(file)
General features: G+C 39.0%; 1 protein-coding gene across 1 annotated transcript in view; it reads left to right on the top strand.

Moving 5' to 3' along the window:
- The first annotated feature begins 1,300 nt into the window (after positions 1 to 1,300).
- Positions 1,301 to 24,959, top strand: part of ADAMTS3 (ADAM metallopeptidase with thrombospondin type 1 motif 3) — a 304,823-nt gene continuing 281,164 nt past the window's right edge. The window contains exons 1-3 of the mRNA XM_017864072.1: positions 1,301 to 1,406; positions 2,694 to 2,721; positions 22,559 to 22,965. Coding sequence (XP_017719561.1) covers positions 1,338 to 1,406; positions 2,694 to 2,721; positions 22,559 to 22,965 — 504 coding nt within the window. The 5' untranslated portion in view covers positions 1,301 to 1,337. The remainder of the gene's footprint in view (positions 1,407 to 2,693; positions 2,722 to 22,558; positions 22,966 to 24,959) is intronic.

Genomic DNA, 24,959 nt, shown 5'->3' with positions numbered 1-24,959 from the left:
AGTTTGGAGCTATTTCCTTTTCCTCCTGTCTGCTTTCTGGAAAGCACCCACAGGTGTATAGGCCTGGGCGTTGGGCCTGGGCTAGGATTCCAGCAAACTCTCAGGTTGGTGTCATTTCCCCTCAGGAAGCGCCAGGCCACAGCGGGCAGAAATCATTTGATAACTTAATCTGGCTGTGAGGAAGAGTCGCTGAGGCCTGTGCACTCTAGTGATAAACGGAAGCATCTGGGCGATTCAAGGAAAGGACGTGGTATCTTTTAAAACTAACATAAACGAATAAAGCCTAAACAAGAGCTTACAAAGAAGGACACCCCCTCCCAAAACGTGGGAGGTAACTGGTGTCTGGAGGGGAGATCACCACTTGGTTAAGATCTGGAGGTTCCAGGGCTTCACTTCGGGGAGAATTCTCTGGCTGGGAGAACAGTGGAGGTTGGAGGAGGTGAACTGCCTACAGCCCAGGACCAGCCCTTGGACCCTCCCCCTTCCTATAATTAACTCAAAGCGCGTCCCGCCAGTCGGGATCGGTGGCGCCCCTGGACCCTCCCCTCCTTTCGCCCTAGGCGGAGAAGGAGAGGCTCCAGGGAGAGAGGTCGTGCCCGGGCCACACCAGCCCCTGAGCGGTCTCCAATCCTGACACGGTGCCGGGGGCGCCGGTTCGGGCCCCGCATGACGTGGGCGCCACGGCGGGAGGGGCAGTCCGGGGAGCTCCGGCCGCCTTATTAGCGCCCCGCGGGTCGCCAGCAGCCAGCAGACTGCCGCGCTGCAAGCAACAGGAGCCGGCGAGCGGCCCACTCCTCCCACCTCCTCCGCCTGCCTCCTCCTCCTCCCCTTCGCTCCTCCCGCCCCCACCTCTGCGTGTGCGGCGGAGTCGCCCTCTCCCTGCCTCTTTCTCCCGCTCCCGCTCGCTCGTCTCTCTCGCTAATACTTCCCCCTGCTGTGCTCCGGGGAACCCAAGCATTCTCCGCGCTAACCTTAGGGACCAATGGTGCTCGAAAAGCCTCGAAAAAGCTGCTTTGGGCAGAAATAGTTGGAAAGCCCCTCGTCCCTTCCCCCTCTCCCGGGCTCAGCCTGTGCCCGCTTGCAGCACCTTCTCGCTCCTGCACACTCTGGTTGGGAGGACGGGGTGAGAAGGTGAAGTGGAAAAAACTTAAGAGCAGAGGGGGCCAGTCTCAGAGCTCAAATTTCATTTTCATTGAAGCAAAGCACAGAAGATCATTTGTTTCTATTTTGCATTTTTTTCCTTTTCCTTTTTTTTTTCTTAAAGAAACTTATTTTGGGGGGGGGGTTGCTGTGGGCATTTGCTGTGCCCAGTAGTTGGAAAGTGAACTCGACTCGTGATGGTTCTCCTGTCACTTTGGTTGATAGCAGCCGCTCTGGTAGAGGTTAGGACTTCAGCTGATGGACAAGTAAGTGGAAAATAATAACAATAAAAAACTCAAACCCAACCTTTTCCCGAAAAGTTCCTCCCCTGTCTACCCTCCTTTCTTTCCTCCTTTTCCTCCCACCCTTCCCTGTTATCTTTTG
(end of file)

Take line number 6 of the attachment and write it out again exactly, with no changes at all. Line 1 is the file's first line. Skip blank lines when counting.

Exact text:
AGTTTGGAGCTATTTCCTTTTCCTCCTGTCTGCTTTCTGGAAAGCACCCACAGGTGTATAGGCCTGGGCGTTGGGCCTGGGCTAGGATTCCAGCAAACTCTCAGGTTGGTGTCATTTCCCCTCAGGAAGCGCCAGGCCACAGCGGGCAGAAATCATTTGATAACTTAATCTGGCTGTGAGGAAGAGTCGCTGAGGCCTGTGCACTCTAGTGATAAACGGAAGCATCTGGGCGATTCAAGGAAAGGACGTGGTATCTTTTAAAACTAACATAAACGAATAAAGCCTAAACAAGAGCTTACAAAGAAGGACACCCCCTCCCAAAACGTGGGAGGTAACTGGTGTCTGGAGGGGAGATCACCACTTGGTTAAGATCTGGAGGTTCCAGGGCTTCACTTCGGGGAGAATTCTCTGGCTGGGAGAACAGTGGAGGTTGGAGGAGGTGAACTGCCTACAGCCCAGGACCAGCCCTTGGACCCTCCCCCTTCCTATAATTAACTCAAAGCGCGTCCCGCCAGTCGGGATCGGTGGCGCCCCTGGACCCTCCCCTCCTTTCGCCCTAGGCGGAGAAGGAGAGGCTCCAGGGAGAGAGGTCGTGCCCGGGCCACACCAGCCCCTGAGCGGTCTCCAATCCTGACACGGTGCCGGGGGCGCCGGTTCGGGCCCCGCATGACGTGGGCGCCACGGCGGGAGGGGCAGTCCGGGGAGCTCCGGCCGCCTTATTAGCGCCCCGCGGGTCGCCAGCAGCCAGCAGACTGCCGCGCTGCAAGCAACAGGAGCCGGCGAGCGGCCCACTCCTCCCACCTCCTCCGCCTGCCTCCTCCTCCTCCCCTTCGCTCCTCCCGCCCCCACCTCTGCGTGTGCGGCGGAGTCGCCCTCTCCCTGCCTCTTTCTCCCGCTCCCGCTCGCTCGTCTCTCTCGCTAATACTTCCCCCTGCTGTGCTCCGGGGAACCCAAGCATTCTCCGCGCTAACCTTAGGGACCAATGGTGCTCGAAAAGCCTCGAAAAAGCTGCTTTGGGCAGAAATAGTTGGAAAGCCCCTCGTCCCTTCCCCCTCTCCCGGGCTCAGCCTGTGCCCGCTTGCAGCACCTTCTCGCTCCTGCACACTCTGGTTGGGAGGACGGGGTGAGAAGGTGAAGTGGAAAAAACTTAAGAGCAGAGGGGGCCAGTCTCAGAGCTCAAATTTCATTTTCATTGAAGCAAAGCACAGAAGATCATTTGTTTCTATTTTGCATTTTTTTCCTTTTCCTTTTTTTTTTCTTAAAGAAACTTATTTTGGGGGGGGGGTTGCTGTGGGCATTTGCTGTGCCCAGTAGTTGGAAAGTGAACTCGACTCGTGATGGTTCTCCTGTCACTTTGGTTGATAGCAGCCGCTCTGGTAGAGGTTAGGACTTCAGCTGATGGACAAGTAAGTGGAAAATAATAACAATAAAAAACTCAAACCCAACCTTTTCCCGAAAAGTTCCTCCCCTGTCTACCCTCCTTTCTTTCCTCCTTTTCCTCCCACCCTTCCCTGTTATCTTTTG